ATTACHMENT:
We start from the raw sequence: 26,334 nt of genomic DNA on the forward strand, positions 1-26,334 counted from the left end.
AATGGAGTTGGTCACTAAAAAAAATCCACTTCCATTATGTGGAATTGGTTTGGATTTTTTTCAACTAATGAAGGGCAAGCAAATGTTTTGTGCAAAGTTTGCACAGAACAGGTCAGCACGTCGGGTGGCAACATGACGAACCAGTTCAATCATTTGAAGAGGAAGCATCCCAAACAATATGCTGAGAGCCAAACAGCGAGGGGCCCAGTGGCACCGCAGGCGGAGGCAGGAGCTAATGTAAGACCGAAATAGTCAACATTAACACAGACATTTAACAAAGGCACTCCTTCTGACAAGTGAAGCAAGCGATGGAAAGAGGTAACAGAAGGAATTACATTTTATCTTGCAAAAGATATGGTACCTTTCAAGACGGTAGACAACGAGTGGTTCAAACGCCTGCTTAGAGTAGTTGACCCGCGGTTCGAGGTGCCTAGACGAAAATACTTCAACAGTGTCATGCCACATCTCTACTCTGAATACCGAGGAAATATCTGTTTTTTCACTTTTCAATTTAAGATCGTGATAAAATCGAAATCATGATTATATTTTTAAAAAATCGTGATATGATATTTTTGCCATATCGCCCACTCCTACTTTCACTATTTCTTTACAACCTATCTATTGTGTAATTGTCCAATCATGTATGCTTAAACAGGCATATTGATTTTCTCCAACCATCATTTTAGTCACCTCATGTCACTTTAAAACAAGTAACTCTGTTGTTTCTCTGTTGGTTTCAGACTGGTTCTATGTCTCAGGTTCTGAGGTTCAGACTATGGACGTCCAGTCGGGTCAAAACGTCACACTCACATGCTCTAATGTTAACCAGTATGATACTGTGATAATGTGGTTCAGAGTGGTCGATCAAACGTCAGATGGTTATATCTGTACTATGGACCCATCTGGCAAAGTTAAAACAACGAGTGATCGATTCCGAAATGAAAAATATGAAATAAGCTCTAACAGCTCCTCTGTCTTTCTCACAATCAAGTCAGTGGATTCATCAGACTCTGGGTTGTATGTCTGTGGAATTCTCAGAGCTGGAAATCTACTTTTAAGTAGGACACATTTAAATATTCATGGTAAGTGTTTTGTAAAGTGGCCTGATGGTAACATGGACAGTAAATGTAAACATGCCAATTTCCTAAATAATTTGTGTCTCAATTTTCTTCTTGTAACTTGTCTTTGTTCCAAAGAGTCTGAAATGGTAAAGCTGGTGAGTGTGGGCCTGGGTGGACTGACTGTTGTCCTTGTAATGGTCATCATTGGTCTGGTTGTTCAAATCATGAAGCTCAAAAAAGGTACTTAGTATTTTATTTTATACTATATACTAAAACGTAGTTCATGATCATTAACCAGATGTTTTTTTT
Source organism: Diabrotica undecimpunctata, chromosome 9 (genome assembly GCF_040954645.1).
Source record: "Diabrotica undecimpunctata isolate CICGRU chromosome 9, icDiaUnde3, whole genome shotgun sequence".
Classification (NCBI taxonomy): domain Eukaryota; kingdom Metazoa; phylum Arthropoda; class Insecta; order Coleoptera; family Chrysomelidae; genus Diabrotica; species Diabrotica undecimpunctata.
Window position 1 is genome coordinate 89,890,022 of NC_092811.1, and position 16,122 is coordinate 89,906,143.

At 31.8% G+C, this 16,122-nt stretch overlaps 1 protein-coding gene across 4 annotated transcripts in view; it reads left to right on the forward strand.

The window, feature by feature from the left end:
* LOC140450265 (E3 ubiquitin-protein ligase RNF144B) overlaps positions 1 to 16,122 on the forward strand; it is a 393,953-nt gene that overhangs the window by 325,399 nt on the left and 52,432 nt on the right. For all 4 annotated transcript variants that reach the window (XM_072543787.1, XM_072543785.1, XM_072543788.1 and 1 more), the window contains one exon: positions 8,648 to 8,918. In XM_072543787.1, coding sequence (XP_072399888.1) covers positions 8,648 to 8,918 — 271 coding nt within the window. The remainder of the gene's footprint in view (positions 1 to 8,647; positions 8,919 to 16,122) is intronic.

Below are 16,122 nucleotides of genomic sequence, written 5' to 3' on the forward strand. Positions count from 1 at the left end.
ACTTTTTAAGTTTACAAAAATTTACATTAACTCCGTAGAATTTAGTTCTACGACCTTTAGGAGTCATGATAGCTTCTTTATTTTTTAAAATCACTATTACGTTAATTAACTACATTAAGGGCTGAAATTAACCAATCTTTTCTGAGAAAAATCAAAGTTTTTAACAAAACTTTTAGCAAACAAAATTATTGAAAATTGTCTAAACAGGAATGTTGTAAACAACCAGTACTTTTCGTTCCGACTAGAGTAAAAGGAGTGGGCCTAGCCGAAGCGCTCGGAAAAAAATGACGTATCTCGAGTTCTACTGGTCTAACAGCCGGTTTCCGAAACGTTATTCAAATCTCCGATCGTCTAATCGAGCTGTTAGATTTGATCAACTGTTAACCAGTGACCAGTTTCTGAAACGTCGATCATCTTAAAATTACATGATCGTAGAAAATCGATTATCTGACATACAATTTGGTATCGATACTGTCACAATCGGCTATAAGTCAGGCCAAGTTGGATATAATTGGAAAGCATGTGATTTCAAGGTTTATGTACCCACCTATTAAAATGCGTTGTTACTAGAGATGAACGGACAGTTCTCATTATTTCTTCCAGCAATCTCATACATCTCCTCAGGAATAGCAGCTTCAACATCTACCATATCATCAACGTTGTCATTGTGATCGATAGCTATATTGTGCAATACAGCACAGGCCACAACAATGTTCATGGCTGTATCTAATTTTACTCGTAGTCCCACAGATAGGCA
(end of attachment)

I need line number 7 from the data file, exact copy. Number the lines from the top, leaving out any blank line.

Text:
At 31.8% G+C, this 16,122-nt stretch overlaps 1 protein-coding gene across 4 annotated transcripts in view; it reads left to right on the forward strand.